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Perception as Reality: Notes from the Schwab Conference

More than 2,000 financial advisors descended upon Washington, D.C. last week to learn and network.  A number of keynote speakers had very interesting things to say -- the others were politicians.  (Seriously, the chances of Washington insiders saying anything of interest to a large, varied audience, with the cameras rolling, is nil.)

A common theme among the many talks was how we are constrained by our preconceived notions.

 

  • John Diehl -- You may think that an anxious person would seek relief from his/her anxiety, but this not necessarily true.  We actually seek out information that confirms our worries.  Diehl points out, for example, that CNBC viewership increases when the stock market implodes and wanes when the market is doing well.  Moreover, there is a physiological component to anxiety -- we experience tunnel vision, reduced hearing, and a lower capacity to learn.  Fear thus manifests itself in ways that keep us bound by our current perceptions instead of seeking out alternative ways of thinking.
  •  Daniel Pink -- Many people have a negative view of sales people and selling.  Pink argues that we are all engaged in selling, which he defines as persuading people to give up something of value in return for what you are offering.  The value need not be monetary; it can be time, for instance.  From this perspective, selling includes asking a co-worker to help you with a project or inducing a teenager to engage in responsible behavior.  (Good luck with the latter.)  If everyone is engaged in sales, then maybe selling isn't such a bad thing.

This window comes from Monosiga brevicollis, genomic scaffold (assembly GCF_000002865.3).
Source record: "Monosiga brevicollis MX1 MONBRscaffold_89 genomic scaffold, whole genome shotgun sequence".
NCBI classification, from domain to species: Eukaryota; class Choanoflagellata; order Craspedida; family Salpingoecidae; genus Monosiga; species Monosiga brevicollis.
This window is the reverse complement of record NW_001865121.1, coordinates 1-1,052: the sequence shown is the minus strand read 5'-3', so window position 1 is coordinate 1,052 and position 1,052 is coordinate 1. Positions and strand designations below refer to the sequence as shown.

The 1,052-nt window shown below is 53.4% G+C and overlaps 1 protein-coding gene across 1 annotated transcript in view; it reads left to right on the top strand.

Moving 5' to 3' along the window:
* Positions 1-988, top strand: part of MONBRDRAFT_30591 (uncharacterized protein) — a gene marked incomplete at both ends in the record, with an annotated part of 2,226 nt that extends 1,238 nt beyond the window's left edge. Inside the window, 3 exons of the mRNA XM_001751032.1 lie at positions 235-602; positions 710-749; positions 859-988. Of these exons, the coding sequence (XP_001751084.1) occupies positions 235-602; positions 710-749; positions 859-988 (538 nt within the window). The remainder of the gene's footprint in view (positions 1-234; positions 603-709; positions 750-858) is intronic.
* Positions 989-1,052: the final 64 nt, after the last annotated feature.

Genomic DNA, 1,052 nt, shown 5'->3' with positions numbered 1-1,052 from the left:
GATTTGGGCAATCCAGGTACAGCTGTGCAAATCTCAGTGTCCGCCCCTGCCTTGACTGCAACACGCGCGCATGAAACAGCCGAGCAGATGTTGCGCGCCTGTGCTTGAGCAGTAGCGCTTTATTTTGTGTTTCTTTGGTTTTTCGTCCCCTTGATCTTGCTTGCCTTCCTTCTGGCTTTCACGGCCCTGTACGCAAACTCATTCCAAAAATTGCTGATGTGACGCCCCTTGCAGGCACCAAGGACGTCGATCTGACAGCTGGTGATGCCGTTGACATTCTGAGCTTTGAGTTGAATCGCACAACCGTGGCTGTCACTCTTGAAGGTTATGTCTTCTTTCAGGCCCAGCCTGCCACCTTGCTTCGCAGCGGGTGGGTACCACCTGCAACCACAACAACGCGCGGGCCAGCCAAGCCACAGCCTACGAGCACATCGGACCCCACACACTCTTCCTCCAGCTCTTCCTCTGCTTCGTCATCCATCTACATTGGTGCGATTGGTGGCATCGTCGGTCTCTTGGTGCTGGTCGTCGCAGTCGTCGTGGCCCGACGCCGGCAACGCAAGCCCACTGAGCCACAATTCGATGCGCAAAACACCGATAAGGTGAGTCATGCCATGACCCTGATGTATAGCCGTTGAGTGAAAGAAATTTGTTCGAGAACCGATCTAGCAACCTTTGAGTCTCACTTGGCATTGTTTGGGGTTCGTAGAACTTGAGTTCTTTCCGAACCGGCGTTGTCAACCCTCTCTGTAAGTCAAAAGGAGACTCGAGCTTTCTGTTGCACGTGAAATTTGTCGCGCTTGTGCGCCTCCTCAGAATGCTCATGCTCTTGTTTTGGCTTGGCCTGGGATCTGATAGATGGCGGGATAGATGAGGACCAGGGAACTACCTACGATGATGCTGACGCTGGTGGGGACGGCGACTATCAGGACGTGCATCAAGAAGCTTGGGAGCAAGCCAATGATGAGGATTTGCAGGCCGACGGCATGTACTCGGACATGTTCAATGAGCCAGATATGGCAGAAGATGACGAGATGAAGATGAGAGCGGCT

• Dan Tapscott -- Those of us who did not grow up in the digital age tend to think that the younger generation passively gazes at their smartphone oblivious to the world around them.  Such a view may be biased.  Tapscott believes that today's generation is involved in the world, they just do so via the internet and social media instead of newspapers and television.  These new modes of communication aren't necessarily a bad thing (except for texting at the dinner table).
  • Peggy Klaus -- Substance should rule the day in our interactions with people.  But according to Klaus, our initial focus is on various aspects of physical appearance (55%) and the tone, pitch, and speed of a person's voice (38%).  This leaves scant room (7%) for content.  In this instance, our initial, superficial perceptions may play too large a role.
  • Michael Lewis -- In his book, and later movie, "Moneyball," Lewis showed how the Oakland Athletics, constrained by limited financial resources, excelled at finding baseball players on the cheap by ignoring obvious, surface defects and focusing on key  statistics that indicated a player's true value.  Lewis shows us how we have to work hard to overcome our perceptions.


These lessons apply to the world of financial planning and investing as well.  It is important to remember that our biases can impede our ability to accurately judge the situation.  What appears to be obviously true may, in fact, not be so.


Words of Wisdom

Everyone looks [dumb] once you set your mind to it.
-- David Sedaris